TL; DR: Unengaged Stakeholders
There are plenty of failure possibilities with Scrum. Given that Scrum is a framework with a reasonable yet short “manual,” this effect should not surprise anyone. For example, what if your Scrum team repeatedly faces unengaged stakeholders at the Sprint Review? How can the Scrum team stay on track in accomplishing the Product Goal when a vital feedback loop is missing?
Join me and delve into how to support your stakeholders in living up to their part of the collaboration with the Scrum team in less than two minutes.
🇩🇪 Zur deutschsprachigen Version des Artikels: Unbeteiligte Stakeholder im Sprint Review — Making Your Scrum Work #25.
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The Scrum Guide on the Sprint Review
According to the Scrum Guide, the Sprint Review serves the following purpose:
The purpose of the Sprint Review is to inspect the outcome of the Sprint and determine future adaptations. The Scrum Team presents the results of their work to key stakeholders and progress toward the Product Goal is discussed.
During the event, the Scrum Team and stakeholders review what was accomplished in the Sprint and what has changed in their environment. Based on this information, attendees collaborate on what to do next. The Product Backlog may also be adjusted to meet new opportunities. The Sprint Review is a working session and the Scrum Team should avoid limiting it to a presentation.
The Sprint Review is the second to last event of the Sprint and is timeboxed to a maximum of four hours for a one-month Sprint. For shorter Sprints, the event is usually shorter.
Source: Scrum Guide 2020.
The Sprint Review is Empiricism at work: inspect the Product Increment and adapt the Product Backlog. The Developers, the Product Owner, the Scrum Master, and the stakeholders need to figure out whether the Scrum team is still on track to accomplishing its Product Goal. It is the best moment to create or reaffirm the shared understanding among all participants whether the Product Backlog is still reflecting the best use of the Scrum team’s time, thus maximizing the value delivered to customers within the given constraints while contributing to the viability of the organization. (By the way, it is also because of this context that calling the Sprint Review a “demo” does not match its importance for the effectiveness of the Scrum team.)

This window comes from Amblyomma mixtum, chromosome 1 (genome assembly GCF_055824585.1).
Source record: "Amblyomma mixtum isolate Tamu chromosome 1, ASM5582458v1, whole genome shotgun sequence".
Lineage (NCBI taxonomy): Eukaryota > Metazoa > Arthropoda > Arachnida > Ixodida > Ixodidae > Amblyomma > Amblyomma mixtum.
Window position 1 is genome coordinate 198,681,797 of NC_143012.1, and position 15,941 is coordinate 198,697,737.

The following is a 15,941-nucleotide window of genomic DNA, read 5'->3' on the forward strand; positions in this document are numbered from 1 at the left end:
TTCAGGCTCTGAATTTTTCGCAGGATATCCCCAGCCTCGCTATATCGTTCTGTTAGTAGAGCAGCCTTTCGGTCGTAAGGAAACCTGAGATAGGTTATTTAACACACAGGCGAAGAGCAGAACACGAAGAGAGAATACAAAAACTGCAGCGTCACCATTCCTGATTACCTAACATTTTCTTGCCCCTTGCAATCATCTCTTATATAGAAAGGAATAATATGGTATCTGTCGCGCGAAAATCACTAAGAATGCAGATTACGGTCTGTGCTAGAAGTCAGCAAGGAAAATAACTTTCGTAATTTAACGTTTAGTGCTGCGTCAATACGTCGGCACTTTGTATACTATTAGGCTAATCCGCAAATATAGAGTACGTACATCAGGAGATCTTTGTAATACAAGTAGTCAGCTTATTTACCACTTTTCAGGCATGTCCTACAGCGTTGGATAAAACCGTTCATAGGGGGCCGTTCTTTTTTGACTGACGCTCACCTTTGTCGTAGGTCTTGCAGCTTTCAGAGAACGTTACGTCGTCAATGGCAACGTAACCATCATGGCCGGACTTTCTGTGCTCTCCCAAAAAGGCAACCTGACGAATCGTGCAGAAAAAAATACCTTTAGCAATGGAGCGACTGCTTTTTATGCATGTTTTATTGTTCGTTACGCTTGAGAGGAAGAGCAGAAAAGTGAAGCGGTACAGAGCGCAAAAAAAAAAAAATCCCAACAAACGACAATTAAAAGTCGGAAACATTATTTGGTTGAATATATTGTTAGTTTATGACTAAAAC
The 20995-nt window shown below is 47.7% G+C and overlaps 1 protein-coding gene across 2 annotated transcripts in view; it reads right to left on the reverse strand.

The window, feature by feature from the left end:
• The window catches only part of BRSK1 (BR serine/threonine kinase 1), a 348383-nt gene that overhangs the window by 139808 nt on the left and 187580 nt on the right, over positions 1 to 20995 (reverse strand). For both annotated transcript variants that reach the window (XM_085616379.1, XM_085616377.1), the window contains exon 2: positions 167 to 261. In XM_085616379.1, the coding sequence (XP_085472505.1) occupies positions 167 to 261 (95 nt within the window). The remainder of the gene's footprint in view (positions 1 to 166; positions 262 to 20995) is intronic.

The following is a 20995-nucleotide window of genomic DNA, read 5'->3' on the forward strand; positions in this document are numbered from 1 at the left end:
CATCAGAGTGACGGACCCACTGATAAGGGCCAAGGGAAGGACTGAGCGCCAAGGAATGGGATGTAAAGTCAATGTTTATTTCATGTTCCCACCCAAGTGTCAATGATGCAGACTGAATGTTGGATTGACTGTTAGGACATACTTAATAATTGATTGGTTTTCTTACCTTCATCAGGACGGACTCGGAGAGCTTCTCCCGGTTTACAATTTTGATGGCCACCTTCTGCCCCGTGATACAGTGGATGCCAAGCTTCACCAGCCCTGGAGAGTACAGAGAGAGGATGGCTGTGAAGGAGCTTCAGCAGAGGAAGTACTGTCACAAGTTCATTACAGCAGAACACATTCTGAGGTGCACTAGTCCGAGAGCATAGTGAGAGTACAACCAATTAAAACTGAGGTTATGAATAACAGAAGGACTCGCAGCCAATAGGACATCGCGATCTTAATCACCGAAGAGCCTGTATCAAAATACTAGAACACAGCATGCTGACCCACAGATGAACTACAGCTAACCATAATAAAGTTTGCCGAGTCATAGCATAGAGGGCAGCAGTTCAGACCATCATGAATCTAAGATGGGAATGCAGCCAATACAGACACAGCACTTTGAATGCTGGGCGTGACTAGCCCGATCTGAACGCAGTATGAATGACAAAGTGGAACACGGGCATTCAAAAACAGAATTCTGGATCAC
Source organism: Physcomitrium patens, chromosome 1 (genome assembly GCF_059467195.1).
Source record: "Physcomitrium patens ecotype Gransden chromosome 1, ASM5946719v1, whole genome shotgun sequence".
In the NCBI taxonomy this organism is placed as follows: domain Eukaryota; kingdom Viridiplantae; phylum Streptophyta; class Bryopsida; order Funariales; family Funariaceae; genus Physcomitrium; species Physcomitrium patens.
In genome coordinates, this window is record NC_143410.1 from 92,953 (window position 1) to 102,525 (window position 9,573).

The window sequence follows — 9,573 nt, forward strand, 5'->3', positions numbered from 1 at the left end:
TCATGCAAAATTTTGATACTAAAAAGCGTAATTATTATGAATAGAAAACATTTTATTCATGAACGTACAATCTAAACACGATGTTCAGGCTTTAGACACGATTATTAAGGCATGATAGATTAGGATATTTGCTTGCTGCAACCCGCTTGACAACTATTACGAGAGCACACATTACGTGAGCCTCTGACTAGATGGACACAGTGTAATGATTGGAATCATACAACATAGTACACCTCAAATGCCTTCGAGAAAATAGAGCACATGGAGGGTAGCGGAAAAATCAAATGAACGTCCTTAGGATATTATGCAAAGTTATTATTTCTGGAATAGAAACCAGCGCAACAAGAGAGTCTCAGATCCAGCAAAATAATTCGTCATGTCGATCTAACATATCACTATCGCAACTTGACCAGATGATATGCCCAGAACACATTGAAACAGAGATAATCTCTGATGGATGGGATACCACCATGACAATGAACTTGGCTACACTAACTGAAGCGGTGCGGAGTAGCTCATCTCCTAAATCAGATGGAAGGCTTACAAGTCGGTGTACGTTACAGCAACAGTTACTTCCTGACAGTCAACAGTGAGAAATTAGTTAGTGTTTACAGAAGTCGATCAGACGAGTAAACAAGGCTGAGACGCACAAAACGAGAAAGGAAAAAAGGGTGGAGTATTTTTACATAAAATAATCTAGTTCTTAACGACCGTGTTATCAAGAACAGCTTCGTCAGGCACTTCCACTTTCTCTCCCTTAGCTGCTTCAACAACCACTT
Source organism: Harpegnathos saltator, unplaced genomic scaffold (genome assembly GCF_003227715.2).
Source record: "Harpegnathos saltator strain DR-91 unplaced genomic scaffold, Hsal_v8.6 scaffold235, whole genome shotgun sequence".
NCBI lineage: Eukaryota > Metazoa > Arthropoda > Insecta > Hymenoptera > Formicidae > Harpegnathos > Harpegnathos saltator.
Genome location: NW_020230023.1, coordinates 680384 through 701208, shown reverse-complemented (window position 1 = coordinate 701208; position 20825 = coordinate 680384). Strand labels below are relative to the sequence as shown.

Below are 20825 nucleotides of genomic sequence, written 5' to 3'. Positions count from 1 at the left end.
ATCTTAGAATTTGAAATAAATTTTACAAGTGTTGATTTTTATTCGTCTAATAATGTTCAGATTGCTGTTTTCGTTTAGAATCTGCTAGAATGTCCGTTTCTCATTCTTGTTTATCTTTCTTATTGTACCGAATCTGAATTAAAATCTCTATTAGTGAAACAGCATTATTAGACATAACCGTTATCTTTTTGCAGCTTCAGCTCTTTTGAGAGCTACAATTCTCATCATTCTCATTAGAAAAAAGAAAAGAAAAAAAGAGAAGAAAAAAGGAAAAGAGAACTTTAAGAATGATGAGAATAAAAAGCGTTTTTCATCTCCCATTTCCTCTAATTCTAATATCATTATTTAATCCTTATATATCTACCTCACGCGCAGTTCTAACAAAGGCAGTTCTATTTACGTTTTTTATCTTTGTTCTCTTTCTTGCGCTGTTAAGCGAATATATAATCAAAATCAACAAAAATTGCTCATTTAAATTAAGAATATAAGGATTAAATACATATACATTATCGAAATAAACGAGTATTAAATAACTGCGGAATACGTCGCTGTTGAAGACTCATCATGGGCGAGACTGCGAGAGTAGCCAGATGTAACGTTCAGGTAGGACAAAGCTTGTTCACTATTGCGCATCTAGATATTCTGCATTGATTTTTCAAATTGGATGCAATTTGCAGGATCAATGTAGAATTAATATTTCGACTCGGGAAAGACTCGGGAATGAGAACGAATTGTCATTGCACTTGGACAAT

The Sprint Review is thus an excellent opportunity to talk about the product’s general progress, and the stakeholders’ collaboration is essential to reap the gains from this Scrum event.
Reasons for Unengaged Stakeholders at the Sprint Review
In my experience, stakeholders may be unengaged at the Sprint Review for several reasons, for example:
They do not understand the importance of the Sprint Review: Not everyone in the organization is familiar with agile product development practices and principles. (Maybe, your stakeholders do not understand the importance of the event. Nevertheless, they want to show up because they have been told the Sprint Review is essential.)